Unseating Arc took some doing. Stuffit became the standard for Macs because it could deal with the idiosyncrasies of that platform’s disk format. Zip unseated Arc because it was faster and more efficient. LZH was more efficient than Zip but not as fast, at least if it was running on comparable hardware. But in a multitasking environment, Amiga owners didn’t mind. They could switch to another task and do something else while the file decompressed, rather than just staring at a progress bar.
But then something happened on the Amiga platform that doesn’t usually happen. LZH fell from grace, replaced by newer and better technology. In all fairness, LHA was an extension of LZH, but still, it’s unusual for a platform that existed on the market for about a decade to go through three standards while PCs, which are approaching their fourth decade, have been using Zip since 1989.
Why Amigas switched to LHA
The LHA file format became popular on Amigas in 1990 thanks to the utility LZ, written by Jonathan Forbes, which was then supplanted in late 1991 by LhA, written by Stefan Boberg. A similar and compatible archiver appeared on the PC earlier and became popular in Japan, but didn’t gain acceptance in the United States and Europe. I think there were at least three reasons for it.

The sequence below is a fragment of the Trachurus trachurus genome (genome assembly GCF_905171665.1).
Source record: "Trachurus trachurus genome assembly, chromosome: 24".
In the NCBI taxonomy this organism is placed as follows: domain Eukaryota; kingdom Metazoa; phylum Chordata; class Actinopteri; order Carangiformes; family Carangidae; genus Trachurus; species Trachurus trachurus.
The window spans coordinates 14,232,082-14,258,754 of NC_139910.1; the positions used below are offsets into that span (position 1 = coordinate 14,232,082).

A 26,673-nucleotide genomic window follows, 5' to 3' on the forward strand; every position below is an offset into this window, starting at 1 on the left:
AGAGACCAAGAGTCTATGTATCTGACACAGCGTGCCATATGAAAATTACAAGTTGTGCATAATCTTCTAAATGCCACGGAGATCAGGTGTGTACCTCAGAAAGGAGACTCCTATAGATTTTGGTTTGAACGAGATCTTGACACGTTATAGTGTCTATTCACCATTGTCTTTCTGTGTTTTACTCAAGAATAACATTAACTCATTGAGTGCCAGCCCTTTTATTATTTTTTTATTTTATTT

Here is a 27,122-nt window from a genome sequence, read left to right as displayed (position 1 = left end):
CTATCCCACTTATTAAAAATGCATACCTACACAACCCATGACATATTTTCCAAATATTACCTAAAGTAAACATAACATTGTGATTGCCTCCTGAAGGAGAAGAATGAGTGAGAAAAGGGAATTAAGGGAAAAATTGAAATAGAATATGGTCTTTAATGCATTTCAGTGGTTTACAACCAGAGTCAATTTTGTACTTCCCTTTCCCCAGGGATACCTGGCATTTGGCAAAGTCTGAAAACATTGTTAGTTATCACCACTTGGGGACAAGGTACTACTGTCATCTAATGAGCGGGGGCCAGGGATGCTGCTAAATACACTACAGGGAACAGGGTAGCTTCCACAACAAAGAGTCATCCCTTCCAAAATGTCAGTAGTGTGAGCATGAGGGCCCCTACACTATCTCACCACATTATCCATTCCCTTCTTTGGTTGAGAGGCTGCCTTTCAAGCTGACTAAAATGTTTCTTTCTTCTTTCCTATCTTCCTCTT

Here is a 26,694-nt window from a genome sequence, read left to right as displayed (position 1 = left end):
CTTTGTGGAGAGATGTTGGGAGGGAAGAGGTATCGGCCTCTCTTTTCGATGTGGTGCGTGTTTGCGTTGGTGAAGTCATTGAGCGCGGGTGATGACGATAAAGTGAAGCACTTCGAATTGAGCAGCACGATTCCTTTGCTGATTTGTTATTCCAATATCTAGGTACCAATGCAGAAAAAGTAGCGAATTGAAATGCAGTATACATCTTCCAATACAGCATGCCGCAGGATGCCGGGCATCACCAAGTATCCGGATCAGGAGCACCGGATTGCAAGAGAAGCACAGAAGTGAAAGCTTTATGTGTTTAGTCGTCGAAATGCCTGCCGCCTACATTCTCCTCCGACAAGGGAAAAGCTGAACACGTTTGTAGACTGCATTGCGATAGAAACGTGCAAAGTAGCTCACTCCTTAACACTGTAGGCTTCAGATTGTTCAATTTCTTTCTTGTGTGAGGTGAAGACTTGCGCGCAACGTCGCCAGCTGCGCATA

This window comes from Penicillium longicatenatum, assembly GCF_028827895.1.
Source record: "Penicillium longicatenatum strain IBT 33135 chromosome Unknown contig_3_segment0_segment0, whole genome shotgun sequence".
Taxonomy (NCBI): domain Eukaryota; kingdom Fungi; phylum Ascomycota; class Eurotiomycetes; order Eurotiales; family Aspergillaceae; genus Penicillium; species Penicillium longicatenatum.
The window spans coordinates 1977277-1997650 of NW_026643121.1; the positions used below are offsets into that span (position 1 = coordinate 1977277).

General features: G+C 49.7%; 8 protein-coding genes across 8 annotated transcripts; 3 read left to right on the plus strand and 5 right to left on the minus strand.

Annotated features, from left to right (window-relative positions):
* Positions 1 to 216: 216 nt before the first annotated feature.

The most popular file format for the Amiga at the time was LZH, and both LZ and LhA could create and decompress LZH files. The advanced command line options might have been a little different from the LZH-compatible archiver an Amiga user was already using, but for everyday use there wasn’t much adjustment. And the Amiga’s command line had an alias command, so you could create an alias for the old command to redirect it to a new one if you were used to typing something else.
When I got my Amiga, everyone used LZ. Then LhA came out and word spread quickly. I switched and so did everyone else I knew.
LhA was faster
LhA had two things going for it: It implemented a very efficient compression algorithm, and the code itself was really fast. Stefan Boberg wrote his implementation in 68000 assembly language, and the resulting code ran faster than similar programs written in C. C is fast, but the C compilers of the early 1990s couldn’t keep pace with a skilled assembly programmer.
We may have paid a speed penalty for using LZ over something older. But that speed penalty evaporated once we had LhA.